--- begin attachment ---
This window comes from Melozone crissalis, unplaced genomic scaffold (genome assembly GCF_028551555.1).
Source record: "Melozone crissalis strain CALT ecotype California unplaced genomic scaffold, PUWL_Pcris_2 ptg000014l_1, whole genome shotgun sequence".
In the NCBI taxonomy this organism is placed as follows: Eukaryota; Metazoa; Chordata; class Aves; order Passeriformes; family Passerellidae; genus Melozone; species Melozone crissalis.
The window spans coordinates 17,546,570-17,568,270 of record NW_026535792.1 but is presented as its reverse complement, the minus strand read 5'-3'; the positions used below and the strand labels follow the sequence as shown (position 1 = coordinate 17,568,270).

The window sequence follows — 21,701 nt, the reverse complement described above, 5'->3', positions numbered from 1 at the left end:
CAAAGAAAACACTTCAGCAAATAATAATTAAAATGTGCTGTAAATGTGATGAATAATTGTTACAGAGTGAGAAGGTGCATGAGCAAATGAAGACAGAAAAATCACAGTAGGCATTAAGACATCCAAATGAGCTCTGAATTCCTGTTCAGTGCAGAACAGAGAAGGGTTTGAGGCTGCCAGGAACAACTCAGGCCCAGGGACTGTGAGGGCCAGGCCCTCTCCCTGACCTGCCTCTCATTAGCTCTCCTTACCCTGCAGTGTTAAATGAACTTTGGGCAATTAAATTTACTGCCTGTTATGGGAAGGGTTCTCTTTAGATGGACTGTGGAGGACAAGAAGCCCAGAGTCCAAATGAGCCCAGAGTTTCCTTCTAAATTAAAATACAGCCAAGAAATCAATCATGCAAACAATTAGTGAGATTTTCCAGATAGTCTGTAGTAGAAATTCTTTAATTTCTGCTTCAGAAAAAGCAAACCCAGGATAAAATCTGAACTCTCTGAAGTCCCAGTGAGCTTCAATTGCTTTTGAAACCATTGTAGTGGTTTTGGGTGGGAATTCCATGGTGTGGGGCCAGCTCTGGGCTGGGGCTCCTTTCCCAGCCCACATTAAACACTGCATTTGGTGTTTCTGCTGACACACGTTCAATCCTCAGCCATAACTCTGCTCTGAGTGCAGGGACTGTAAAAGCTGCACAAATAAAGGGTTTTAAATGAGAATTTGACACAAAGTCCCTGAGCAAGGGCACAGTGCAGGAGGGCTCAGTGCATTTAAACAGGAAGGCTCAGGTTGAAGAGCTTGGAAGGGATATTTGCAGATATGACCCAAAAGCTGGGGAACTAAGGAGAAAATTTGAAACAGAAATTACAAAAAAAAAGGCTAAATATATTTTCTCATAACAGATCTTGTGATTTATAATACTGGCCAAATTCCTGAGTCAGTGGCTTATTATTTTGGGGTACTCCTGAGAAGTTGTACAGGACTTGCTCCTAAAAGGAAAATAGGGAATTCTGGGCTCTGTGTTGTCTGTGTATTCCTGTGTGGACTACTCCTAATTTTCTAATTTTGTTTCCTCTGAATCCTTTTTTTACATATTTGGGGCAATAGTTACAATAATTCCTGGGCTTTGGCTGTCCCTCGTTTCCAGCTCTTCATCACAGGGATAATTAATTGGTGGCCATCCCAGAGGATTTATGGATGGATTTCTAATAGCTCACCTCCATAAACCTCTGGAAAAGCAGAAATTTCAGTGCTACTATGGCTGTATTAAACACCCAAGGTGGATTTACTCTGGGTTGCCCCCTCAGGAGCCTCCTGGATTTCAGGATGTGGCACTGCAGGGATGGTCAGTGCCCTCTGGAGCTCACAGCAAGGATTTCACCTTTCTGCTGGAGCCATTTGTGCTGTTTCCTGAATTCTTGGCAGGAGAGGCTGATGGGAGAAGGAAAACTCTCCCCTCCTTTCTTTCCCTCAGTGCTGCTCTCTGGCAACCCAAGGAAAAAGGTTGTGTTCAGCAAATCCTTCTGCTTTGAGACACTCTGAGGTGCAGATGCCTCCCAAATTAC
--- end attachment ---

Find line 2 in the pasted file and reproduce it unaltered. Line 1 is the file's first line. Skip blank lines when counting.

Source record: "Melozone crissalis strain CALT ecotype California unplaced genomic scaffold, PUWL_Pcris_2 ptg000014l_1, whole genome shotgun sequence".